Topic: Mother's milk

Mother’s Milk Compensates for Smaller Neonates

Mother's Milk Compensates for Smaller Neonates

The placenta and the mammary gland may be separate organs, but they are better viewed as part of a coordinated team, charged with transferring nutrients, immune factors, and other bioactive components to the developing offspring. The placenta manages the first 40 weeks, but if the baby is born prematurely (<37 weeks gestation), the mammary gland works overtime to produce milk with higher concentrations of components that should have come from the placenta. Read More...

Human Milk Sharing: Evolutionary Insights and Modern Risks

Human Milk Sharing: Evolutionary Insights and Modern Risks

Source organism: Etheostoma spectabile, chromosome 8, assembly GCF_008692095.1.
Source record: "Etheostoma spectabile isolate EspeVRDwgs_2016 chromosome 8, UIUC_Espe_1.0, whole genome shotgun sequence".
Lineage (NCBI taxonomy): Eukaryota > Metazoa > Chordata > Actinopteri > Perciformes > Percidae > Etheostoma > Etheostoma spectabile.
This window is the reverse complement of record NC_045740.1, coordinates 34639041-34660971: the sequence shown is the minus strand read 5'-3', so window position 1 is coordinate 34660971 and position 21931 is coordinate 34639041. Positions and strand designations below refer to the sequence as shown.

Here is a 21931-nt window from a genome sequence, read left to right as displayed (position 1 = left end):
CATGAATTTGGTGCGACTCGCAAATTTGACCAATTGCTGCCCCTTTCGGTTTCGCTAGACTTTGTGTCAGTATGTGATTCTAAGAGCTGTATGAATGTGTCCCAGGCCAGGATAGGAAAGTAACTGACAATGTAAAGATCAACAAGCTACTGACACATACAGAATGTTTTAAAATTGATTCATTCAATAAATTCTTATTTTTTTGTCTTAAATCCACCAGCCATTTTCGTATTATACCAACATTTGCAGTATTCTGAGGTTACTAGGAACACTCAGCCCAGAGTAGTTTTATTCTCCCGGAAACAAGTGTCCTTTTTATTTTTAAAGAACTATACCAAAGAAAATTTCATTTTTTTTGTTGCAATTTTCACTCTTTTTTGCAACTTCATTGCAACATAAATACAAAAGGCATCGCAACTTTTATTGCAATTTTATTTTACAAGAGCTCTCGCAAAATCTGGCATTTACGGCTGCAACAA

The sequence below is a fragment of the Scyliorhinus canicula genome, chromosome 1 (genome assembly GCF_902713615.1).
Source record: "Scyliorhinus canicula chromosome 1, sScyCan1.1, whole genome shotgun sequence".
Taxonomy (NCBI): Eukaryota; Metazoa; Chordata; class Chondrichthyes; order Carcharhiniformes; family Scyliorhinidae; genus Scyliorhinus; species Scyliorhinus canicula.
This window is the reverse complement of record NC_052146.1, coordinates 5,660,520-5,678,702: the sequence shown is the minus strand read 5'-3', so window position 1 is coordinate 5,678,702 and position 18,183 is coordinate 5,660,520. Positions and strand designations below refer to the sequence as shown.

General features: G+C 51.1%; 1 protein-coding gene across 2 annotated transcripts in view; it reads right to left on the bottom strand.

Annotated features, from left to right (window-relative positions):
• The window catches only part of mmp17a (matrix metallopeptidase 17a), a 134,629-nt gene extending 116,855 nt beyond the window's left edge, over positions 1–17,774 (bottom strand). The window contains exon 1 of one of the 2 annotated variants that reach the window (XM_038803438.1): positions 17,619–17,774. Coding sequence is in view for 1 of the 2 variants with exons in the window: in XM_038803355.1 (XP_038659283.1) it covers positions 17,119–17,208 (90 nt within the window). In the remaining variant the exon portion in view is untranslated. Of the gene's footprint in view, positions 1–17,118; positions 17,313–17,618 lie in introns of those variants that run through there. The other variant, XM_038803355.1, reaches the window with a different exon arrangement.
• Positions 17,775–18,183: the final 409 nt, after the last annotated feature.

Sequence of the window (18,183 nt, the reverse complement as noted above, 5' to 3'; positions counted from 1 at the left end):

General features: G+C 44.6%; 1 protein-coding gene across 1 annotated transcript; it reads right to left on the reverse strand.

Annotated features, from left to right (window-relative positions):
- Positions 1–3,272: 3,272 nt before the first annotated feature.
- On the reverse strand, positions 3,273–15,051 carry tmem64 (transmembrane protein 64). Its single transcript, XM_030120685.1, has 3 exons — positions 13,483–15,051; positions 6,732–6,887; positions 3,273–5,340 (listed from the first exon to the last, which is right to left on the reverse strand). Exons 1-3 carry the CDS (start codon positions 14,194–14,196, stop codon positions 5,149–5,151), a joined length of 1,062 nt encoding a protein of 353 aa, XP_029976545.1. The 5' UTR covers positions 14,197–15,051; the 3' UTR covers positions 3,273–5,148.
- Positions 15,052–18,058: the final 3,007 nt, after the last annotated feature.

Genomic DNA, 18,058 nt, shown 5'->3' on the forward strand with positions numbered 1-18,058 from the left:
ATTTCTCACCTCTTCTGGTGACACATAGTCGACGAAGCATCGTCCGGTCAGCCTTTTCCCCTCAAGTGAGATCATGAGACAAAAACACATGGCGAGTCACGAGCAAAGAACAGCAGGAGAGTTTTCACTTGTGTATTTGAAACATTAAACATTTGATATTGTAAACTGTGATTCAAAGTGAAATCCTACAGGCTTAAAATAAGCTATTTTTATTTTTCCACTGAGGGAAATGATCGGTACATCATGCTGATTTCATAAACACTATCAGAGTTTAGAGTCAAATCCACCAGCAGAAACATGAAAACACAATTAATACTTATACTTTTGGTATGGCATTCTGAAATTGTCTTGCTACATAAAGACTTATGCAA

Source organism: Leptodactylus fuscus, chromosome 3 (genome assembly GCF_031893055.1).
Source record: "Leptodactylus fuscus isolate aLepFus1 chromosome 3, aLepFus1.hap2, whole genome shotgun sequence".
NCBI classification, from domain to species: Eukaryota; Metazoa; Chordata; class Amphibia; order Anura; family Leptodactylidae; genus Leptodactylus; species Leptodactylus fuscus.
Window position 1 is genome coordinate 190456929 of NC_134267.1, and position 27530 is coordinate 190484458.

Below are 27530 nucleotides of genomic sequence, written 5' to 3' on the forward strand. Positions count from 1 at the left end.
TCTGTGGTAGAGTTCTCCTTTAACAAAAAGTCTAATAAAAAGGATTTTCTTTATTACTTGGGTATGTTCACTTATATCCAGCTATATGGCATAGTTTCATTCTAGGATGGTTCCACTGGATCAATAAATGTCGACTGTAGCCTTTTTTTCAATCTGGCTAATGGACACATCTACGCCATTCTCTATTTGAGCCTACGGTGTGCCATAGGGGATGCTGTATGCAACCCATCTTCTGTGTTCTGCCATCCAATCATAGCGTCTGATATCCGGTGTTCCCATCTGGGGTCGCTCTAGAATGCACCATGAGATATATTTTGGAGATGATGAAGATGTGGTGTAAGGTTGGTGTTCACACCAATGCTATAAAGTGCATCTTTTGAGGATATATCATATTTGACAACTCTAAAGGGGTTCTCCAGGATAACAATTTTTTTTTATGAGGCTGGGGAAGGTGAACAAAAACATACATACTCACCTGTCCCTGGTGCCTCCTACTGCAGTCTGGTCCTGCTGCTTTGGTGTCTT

Allomaternal nursing, the practice of infants suckling from a female not their mother, takes many forms. This behavior is not unique to humans and is widespread among mammalian species. Allomaternal nursing is thought to increase the fitness of females and infants, which would be favored by natural selection, but little research effort is directed to the topic. More recently, modern technologies of plastic containers, cold storage, and rapid shipping have created opportunities for milk sharing and milk selling widely among women. Some researchers and clinicians consider this unregulated trade of human milk a cause for concern--especially the risk of disease and toxin transmission to developing babies. Before that, though, let’s consider allomaternal nursing through historical, cultural, and evolutionary perspectives. Read More...

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